While the surf conditions might now always be suitable for small kids, at the southern end of the beach lies an area where rocks create a sheltered paddling area for kids, plus the Bronte Baths, an ocean pool constructed in 1887. Bronte Beach is one of our fave kid-friendly beaches in Sydney.

Bondi Beach

Bondi Beach #Sydney via christineknight.me

Sydney’s most iconic beach is always busy – and for a good reason. For many reasons, Bondi is always regarded as the best beach in Sydney. With plenty of great cafes to grab a bite, the stunning Bondi to Bronte coastal walk at the south end, plus a gated playground near the surf club and a children’s ocean pool at the north end, it’s the perfect family beach in Sydney.

Parking is difficult so allow plenty of time to find a spot, or catch the bus. Despite it’s popularity with tourists and constant business, we love Bondi and think it’s one of the best beaches in Sydney for kids.

Get more tips on a day a Bondi Beach.

Visiting Bondi with a wheelchair? Check out Have Wheelchair Will Travel for tips.

Coogee Beach

Coogee Beach #sydney #australia via christineknight.me

With calm surf, a flat path along the water’s edge for scooting and plenty of kid-friendly places to eat like the Coogee Pavilion, Coogee is a local fave hangout for families. At the southern end is a great playground with bathrooms. You can also make Coogee your starting point for a coastal walk – a few hundred meters past the beach lies Wylie’s Baths, a beautiful ocean tidal pool. Coogee is is one of the best Sydney beaches for kids!

Get more tips on a day at Coogee Beach.

Nielsen Park 

Nielson Park, Sydney, Australia

In the suburb of Vaucluse you’ll find some the most family-friendly beaches in Sydney. Shark Beach at Nielsen Park, located in the Sydney Harbour is a haven for families, with a netted swimming area in its placid bay, large fig trees for shade, plus a beautiful pavilion with bathroom and changing facilities that was built in 1932.

Bring a picnic lunch or try the Nielsen Park Kiosk. Parking can be tricky to find so arrive early. This is one of the most kid-friendly beaches in Sydney, so it’s always popular.

Milk Beach

Milk Beach, Sydney Australia

Milk Beach is located at the base of Hermit Bay in the Sydney National Park, in Sydney’s Eastern Suburbs. A small, isolated beach, Milk Beach is known for its breathtaking views of Sydney. The beach has calm water thanks to protection on both sides, its gentle waves making it great for kids to splash around. While there are no bathrooms or cafes at this beach it does feature a rock shelf, rock pools and a wave cave, making it one of our faves to stop by in any season to explore.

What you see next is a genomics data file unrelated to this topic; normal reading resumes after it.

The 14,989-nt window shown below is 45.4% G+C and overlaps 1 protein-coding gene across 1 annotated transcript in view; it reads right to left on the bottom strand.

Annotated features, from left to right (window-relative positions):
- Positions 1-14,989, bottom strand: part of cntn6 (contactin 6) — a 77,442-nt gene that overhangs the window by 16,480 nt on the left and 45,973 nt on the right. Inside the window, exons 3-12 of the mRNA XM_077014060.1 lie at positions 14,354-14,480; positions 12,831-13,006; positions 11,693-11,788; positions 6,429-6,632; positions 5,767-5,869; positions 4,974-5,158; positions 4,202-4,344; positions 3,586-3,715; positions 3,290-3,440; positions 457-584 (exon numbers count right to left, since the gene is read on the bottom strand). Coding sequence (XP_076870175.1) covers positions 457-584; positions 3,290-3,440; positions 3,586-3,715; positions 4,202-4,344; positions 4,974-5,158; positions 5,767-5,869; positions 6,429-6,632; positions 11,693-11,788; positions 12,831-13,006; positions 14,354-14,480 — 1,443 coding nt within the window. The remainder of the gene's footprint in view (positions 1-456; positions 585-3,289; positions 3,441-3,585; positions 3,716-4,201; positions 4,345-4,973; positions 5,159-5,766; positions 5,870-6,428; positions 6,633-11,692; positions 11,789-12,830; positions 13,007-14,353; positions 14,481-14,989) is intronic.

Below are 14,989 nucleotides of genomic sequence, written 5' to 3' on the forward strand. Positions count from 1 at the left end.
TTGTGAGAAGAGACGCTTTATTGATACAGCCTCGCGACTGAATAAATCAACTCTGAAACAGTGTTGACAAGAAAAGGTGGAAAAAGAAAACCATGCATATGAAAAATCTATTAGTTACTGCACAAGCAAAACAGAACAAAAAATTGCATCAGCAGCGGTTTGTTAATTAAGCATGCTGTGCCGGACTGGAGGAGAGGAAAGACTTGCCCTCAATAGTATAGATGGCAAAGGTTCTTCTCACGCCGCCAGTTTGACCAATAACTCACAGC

Get more tips on a day at Milk Beach here.

Parsley Bay Reserve

Parsley Bay: Sydney's Best Beaches For Kids via christineknight.me

A personal fave our ours with the calmest swimming waters we have ever encountered thanks to the bay’s sheltered position. The water is also very shallow, making Parsley Bay the perfect kids beach. Behind the beach you’ll find bathrooms (they’re a bit of a walk), a little kiosk, shady trees, a playground and a short bush circuit that’s perfect for kids. You might even spot an Eastern Water Dragon sunning itself.

A small carpark is accessible from Parsley Road (Horler Avenue) but we found a great spot on the street last time we visited. Parsley Bay Reserve is stunning and one of the best beaches for kids, as well as being one of the best beaches for toddlers in Sydney.

Get more tips on a day at Parsley Bay.

Watsons Bay

Sydney's Best Family Day Trips: Watson's Bay via christineknight.me

A perfectly calm beach in Sydney, with a stunning view! Catch a ferry from Circular Quay to Watsons Bay and enjoy fish and chips on the beach from the famous Doyle’s. Splash in the ocean, play in the gated and shaded playground, or picnic in the large park. Kids can also take a tip in the recently renovated and completely enclosed Watsons Bay Baths. The harbour views from Watsons Bay are stunning and a reason to go on their own. The perfect day trip for locals and visitors alike, Watson’s Bay is a super kid-friendly beach.

Get more tips on a day at Watsons Bay.

Beaches in the South

Cronulla Beach

Cronulla Beach, Sydney Australia

Located 50 minutes by train from Sydney’s CBD, Cronulla is a thriving beach community. Enjoy the rock pools at both the north and south ends of the esplanade or try one of the many kid-friendly cafes. Cronulla’s Shelly Beach has a rocky shoreline with a rock pool for swimming that’s popular for younger children, plus a large grassed area with a fenced playground.

Image credit: Destination NSW

Malabar Beach


A lesser-known beach, Malabar is a local hangout particularly for families. With placid surf conditions, a rock pool located on the southern foreshore below Randwick Golf Club and a park directly behind the beach with a playground and public toilets, it’s easy to see why.

Maroubra Beach

Tips For Visiting Maroubra Beach and Mahon Pool, Sydney, Australia

A popular spot for both expert and beginner surfers, Maroubra, which is easy to access by bus from Central Station. The beach also features a shaded kids playground and a skate park in Arthur Bryne Reserve, adjacent to the beach. Walk to the northern headland to Jack Vanny Reserve, and follow the steps to Mahon Pool, a popular rock pool.

Get more info on visiting Maroubra Beach and Mahon Pool.

Visiting Maroubra with a wheelchair? Check out Have Wheelchair Will Travel for tips.

Sydney Day Trips: Palm Beach

Tips for visiting Sydney beaches

Go early or off season
Sydney summers are brutally hot and the beaches get packed in peak season. If you’re going in summer particularly on a weekend arrive early if you want to be able to park your car anywhere remotely near the beach. I particularly love Sydney’s beaches in spring and autumn as there are less people and they’re also less hot!

Be prepared for the heat
Pack well with long-sleeved rashies and cotton cover ups, plus wide-brimmed hats and slip off shoes (Natives or Crocs are good).